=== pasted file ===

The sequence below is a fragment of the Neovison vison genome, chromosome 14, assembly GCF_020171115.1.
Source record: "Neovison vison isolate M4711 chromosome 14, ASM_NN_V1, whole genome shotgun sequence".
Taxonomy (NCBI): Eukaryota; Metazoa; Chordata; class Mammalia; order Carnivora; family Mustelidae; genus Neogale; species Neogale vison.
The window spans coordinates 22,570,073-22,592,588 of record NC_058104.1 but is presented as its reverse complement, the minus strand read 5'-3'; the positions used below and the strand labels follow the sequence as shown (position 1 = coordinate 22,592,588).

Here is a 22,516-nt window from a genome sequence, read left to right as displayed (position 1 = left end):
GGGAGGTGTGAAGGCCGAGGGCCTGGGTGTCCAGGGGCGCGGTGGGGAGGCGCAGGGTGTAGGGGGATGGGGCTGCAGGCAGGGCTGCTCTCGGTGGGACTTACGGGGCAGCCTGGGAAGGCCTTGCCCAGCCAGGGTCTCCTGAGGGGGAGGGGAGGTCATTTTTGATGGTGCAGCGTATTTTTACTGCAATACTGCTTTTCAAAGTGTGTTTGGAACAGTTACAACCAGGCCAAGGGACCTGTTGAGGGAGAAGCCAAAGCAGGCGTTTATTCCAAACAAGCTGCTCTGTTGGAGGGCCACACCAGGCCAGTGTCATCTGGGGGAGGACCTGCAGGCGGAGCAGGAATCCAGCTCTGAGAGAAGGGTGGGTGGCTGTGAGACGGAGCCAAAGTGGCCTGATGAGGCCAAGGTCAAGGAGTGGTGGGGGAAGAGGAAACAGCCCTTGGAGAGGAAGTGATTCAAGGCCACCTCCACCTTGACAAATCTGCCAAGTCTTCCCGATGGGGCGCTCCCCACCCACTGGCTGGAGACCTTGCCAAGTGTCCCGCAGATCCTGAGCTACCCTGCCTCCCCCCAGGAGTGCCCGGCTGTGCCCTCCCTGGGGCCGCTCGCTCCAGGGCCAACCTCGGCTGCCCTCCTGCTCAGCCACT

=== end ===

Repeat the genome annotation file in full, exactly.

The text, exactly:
The sequence below is a fragment of the Neovison vison genome, chromosome 14, assembly GCF_020171115.1.
Source record: "Neovison vison isolate M4711 chromosome 14, ASM_NN_V1, whole genome shotgun sequence".
Taxonomy (NCBI): Eukaryota; Metazoa; Chordata; class Mammalia; order Carnivora; family Mustelidae; genus Neogale; species Neogale vison.
The window spans coordinates 22,570,073-22,592,588 of record NC_058104.1 but is presented as its reverse complement, the minus strand read 5'-3'; the positions used below and the strand labels follow the sequence as shown (position 1 = coordinate 22,592,588).

Here is a 22,516-nt window from a genome sequence, read left to right as displayed (position 1 = left end):
GGGAGGTGTGAAGGCCGAGGGCCTGGGTGTCCAGGGGCGCGGTGGGGAGGCGCAGGGTGTAGGGGGATGGGGCTGCAGGCAGGGCTGCTCTCGGTGGGACTTACGGGGCAGCCTGGGAAGGCCTTGCCCAGCCAGGGTCTCCTGAGGGGGAGGGGAGGTCATTTTTGATGGTGCAGCGTATTTTTACTGCAATACTGCTTTTCAAAGTGTGTTTGGAACAGTTACAACCAGGCCAAGGGACCTGTTGAGGGAGAAGCCAAAGCAGGCGTTTATTCCAAACAAGCTGCTCTGTTGGAGGGCCACACCAGGCCAGTGTCATCTGGGGGAGGACCTGCAGGCGGAGCAGGAATCCAGCTCTGAGAGAAGGGTGGGTGGCTGTGAGACGGAGCCAAAGTGGCCTGATGAGGCCAAGGTCAAGGAGTGGTGGGGGAAGAGGAAACAGCCCTTGGAGAGGAAGTGATTCAAGGCCACCTCCACCTTGACAAATCTGCCAAGTCTTCCCGATGGGGCGCTCCCCACCCACTGGCTGGAGACCTTGCCAAGTGTCCCGCAGATCCTGAGCTACCCTGCCTCCCCCCAGGAGTGCCCGGCTGTGCCCTCCCTGGGGCCGCTCGCTCCAGGGCCAACCTCGGCTGCCCTCCTGCTCAGCCACT